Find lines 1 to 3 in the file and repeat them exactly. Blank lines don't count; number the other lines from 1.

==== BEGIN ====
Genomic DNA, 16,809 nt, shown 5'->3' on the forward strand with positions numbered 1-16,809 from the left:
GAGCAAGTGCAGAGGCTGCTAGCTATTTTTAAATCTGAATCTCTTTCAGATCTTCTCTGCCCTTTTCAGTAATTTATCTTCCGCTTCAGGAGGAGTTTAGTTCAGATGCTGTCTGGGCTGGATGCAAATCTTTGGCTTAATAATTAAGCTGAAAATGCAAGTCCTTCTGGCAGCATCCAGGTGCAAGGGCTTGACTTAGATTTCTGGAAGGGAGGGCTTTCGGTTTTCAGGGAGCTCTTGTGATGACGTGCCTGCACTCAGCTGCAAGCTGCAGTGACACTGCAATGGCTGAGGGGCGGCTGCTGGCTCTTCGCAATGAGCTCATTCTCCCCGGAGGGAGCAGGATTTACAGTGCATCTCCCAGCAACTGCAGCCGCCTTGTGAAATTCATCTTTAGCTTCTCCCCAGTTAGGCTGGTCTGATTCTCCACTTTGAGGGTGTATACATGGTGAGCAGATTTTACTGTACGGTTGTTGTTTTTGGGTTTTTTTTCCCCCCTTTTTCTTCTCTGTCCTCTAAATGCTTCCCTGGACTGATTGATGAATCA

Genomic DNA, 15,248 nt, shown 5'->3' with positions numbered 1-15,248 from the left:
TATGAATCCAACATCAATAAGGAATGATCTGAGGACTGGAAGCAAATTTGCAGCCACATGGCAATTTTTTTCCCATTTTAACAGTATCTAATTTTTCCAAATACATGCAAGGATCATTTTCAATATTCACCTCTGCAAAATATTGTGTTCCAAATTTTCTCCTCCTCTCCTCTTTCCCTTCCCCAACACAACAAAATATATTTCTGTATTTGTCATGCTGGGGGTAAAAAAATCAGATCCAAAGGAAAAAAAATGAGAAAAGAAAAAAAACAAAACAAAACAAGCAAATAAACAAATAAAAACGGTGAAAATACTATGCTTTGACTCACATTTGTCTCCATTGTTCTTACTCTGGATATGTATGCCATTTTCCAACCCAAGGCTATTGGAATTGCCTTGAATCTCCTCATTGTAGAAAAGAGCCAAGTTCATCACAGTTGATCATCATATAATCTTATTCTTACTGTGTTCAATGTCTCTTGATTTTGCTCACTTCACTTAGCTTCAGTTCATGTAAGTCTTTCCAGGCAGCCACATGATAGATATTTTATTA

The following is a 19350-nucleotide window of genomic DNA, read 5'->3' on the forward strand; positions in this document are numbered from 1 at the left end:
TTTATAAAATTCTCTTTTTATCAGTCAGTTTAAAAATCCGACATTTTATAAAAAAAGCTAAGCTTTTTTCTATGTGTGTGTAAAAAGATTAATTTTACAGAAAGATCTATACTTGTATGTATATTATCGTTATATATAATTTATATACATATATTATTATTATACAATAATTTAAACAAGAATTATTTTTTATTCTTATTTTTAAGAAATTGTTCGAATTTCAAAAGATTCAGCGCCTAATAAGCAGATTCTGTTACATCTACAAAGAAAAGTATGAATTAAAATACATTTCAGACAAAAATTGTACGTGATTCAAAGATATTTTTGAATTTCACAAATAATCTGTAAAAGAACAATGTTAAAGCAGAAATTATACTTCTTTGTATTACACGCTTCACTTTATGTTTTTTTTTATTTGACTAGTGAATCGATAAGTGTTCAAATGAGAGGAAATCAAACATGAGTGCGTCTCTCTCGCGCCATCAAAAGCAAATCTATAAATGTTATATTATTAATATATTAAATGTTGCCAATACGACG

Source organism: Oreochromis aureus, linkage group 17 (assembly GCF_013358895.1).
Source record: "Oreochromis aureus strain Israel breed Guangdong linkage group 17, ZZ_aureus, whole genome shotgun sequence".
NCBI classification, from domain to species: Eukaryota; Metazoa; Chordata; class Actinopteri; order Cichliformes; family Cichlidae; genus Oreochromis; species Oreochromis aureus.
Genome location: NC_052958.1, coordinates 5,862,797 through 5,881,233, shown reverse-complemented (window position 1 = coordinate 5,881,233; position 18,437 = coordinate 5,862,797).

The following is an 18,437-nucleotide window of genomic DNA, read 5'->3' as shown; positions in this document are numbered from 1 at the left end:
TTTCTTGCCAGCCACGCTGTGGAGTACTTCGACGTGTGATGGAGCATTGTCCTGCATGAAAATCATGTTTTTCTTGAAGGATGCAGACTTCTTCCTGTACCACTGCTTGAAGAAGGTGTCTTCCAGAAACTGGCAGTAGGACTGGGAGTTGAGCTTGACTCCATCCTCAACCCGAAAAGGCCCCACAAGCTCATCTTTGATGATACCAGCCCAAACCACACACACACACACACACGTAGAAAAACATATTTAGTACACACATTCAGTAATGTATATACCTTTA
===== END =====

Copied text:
Genomic DNA, 16,809 nt, shown 5'->3' on the forward strand with positions numbered 1-16,809 from the left:
GAGCAAGTGCAGAGGCTGCTAGCTATTTTTAAATCTGAATCTCTTTCAGATCTTCTCTGCCCTTTTCAGTAATTTATCTTCCGCTTCAGGAGGAGTTTAGTTCAGATGCTGTCTGGGCTGGATGCAAATCTTTGGCTTAATAATTAAGCTGAAAATGCAAGTCCTTCTGGCAGCATCCAGGTGCAAGGGCTTGACTTAGATTTCTGGAAGGGAGGGCTTTCGGTTTTCAGGGAGCTCTTGTGATGACGTGCCTGCACTCAGCTGCAAGCTGCAGTGACACTGCAATGGCTGAGGGGCGGCTGCTGGCTCTTCGCAATGAGCTCATTCTCCCCGGAGGGAGCAGGATTTACAGTGCATCTCCCAGCAACTGCAGCCGCCTTGTGAAATTCATCTTTAGCTTCTCCCCAGTTAGGCTGGTCTGATTCTCCACTTTGAGGGTGTATACATGGTGAGCAGATTTTACTGTACGGTTGTTGTTTTTGGGTTTTTTTTCCCCCCTTTTTCTTCTCTGTCCTCTAAATGCTTCCCTGGACTGATTGATGAATCA

Genomic DNA, 15,248 nt, shown 5'->3' with positions numbered 1-15,248 from the left: